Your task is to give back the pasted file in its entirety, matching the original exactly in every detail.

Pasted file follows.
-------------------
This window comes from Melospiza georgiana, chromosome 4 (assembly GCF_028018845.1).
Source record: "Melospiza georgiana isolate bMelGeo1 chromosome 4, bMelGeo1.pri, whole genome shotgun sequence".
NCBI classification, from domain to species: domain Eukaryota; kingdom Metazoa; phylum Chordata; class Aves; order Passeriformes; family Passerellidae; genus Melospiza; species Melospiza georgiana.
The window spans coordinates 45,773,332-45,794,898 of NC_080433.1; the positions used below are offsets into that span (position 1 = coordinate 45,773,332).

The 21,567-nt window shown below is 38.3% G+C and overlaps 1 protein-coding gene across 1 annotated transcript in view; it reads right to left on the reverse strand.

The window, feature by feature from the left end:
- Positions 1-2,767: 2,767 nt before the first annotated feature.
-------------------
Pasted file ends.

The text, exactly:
This window comes from Melospiza georgiana, chromosome 4 (assembly GCF_028018845.1).
Source record: "Melospiza georgiana isolate bMelGeo1 chromosome 4, bMelGeo1.pri, whole genome shotgun sequence".
NCBI classification, from domain to species: domain Eukaryota; kingdom Metazoa; phylum Chordata; class Aves; order Passeriformes; family Passerellidae; genus Melospiza; species Melospiza georgiana.
The window spans coordinates 45,773,332-45,794,898 of NC_080433.1; the positions used below are offsets into that span (position 1 = coordinate 45,773,332).

The 21,567-nt window shown below is 38.3% G+C and overlaps 1 protein-coding gene across 1 annotated transcript in view; it reads right to left on the reverse strand.

The window, feature by feature from the left end:
- Positions 1-2,767: 2,767 nt before the first annotated feature.